Back to SIEV-X. One hopes that the allegations swirling around that voyage of the damned finish up being discredited. One hopes that any sabotage of people-smugglers' vessels was intended to stop them leaving Indonesia, rather than having them sink en route to our coast or to Christmas Island. And let us hope that Hugh's assessment of the national mood is unnecessarily pessimistic.
But I think he is correct. When SIEV-X sank in the middle of the federal election, I believed it would change everything. That Australians would be so horrified by the tragedy that we'd say enough is enough. But that's not what happened. If anything, the hostility to the asylum-seekers intensified, as if feelings of guilt made us angrier and more cruel.
Yes, there's been some evidence in recent months of a subtle change of attitude. Instead of 75 per cent of Australians wholeheartedly backing John Howard and Philip Ruddock, a recent report from Newspoll had public attitudes shifting. Although 38 per cent of people remained hardline against letting any asylum-seekers in, 38 per cent said "let some of them in" and 10 per cent said "let all of them in". Yet those who oppose compassion towards refugees are not only unapologetic but, judging by my mail and emails, also increasingly strident.
These seem to be the same people who are gung-ho for a war with Iraq. So it's time to remind ourselves that many of the people we've refused to admit to Australia are Iraqis fleeing Saddam Hussein. Not that this has made them any more welcome than the poor bastards who fled Afghanistan because of the Taliban.
And here's a problem for Australia and for the federal Government's spin doctors. If we join the US in bombing the hell out of Baghdad, we'll create vast numbers of new refugees. And, inevitably, some of them will seek refuge in our country. And why not? Aren't we saying that we're on the side of ordinary Iraqis? That we realise how much they've been suffering under Hussein?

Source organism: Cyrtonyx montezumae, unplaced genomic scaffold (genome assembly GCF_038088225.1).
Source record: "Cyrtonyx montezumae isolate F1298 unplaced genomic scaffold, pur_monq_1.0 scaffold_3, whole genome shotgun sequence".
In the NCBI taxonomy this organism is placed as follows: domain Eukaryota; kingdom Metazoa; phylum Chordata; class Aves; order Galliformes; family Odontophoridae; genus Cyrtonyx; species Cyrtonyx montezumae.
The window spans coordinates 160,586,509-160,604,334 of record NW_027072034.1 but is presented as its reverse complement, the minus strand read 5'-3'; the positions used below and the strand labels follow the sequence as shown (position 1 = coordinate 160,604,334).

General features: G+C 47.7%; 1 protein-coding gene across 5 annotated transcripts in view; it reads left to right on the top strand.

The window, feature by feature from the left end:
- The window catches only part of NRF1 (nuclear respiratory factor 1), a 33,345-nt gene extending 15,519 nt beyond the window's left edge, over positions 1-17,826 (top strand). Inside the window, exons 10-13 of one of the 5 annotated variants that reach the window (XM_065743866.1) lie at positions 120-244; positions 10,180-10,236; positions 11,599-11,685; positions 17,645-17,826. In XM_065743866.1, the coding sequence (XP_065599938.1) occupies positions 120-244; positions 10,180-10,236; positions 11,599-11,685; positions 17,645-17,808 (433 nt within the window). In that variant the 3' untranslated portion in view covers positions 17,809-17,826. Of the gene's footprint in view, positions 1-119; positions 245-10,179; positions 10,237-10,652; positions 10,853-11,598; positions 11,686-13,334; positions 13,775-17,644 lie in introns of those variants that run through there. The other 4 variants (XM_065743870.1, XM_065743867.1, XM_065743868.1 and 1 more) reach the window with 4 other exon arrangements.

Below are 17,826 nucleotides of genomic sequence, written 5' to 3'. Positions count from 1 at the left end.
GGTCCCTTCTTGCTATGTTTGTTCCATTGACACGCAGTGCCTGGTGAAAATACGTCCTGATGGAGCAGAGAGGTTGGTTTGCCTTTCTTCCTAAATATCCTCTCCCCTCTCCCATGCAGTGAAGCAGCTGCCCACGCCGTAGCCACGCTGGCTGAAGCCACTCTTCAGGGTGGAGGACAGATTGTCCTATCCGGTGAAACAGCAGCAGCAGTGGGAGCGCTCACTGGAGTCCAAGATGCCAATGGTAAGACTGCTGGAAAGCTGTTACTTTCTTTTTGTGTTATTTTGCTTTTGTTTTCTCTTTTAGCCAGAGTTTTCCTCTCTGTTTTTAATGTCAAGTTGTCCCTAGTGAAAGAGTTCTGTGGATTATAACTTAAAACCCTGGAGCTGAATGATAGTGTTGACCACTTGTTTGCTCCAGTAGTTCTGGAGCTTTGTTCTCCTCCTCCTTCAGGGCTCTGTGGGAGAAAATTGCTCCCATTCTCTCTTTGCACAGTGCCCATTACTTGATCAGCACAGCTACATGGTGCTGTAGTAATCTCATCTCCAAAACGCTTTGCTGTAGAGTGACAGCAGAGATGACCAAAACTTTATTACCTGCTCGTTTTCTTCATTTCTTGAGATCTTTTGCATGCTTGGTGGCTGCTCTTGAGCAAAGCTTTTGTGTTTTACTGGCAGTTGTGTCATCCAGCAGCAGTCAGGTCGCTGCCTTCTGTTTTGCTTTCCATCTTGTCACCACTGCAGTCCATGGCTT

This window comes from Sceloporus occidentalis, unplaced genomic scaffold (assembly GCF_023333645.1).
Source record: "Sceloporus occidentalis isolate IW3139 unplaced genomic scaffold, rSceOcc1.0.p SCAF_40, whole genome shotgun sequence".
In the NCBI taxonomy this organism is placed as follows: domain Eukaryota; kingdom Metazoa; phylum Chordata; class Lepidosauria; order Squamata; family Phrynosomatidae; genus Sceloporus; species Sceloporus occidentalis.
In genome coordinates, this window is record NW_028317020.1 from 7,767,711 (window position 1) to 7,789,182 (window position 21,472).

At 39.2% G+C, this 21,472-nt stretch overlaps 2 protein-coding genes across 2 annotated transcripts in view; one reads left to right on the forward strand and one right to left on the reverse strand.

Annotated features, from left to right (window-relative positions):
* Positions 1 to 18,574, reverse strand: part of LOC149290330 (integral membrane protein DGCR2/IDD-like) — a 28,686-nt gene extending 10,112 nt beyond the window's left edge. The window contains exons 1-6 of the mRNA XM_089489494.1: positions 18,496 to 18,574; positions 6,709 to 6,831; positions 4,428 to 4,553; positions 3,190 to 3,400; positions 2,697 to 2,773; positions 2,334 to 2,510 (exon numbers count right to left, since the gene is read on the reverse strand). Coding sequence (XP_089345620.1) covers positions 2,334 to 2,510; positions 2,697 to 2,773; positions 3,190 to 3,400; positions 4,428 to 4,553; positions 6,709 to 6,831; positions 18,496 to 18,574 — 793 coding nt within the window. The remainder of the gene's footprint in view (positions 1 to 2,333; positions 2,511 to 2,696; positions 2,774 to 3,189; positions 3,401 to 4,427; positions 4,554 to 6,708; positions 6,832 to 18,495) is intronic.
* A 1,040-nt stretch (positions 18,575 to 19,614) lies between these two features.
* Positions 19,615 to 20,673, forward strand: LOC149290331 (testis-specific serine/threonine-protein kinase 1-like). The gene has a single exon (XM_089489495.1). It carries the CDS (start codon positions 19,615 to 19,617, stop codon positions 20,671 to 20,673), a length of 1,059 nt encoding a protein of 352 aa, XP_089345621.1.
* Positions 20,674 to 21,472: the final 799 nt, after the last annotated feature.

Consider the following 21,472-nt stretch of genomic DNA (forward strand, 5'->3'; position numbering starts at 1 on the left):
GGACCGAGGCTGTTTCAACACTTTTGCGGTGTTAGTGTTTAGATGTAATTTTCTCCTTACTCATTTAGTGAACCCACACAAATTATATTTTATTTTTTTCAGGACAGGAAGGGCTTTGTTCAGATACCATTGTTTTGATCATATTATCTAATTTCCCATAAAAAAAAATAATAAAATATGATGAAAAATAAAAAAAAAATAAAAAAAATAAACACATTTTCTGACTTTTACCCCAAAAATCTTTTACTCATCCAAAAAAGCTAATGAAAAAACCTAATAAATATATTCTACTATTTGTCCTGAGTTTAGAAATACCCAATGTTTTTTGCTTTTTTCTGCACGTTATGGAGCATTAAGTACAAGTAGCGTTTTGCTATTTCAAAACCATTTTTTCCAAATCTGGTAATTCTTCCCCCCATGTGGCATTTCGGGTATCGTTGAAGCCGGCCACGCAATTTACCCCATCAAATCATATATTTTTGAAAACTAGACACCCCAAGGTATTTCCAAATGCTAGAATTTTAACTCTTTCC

Well then, what will we do with these refugees, Prime Minister? How will we treat them, Mr Ruddock? Will we demonise them? Will we allege that they're probably terrorists? Will we effectively endorse the hatreds being peddled by many in our community and the anti-Islam line suggesting the only good Muslim is a dead one?
Australia's reaction to refugees, ranging from the so-called Pacific solution to the detention centres, is characterised by hypocrisy and humbug. Monstrously disingenuous, it involves non sequiturs the size of Uluru. So what happens when George W. Bush orders us to jump? If we say "How high?" we'll have to deal with the consequences. Among them, a flood of refugees fleeing the horrors that we'll help unleash.
Or will the PM get away with it once more by manipulating fears and bigotries? Will he get away with it because he's managed, in a few short years, to create an Australia in his own image?
Yes, these are rhetorical questions. Dorothy Dixers. Because I think we know the answers already.
In conclusion, an observation. Like many Australians, I thought we were a member of the UN. Apparently not. We're a member of the US.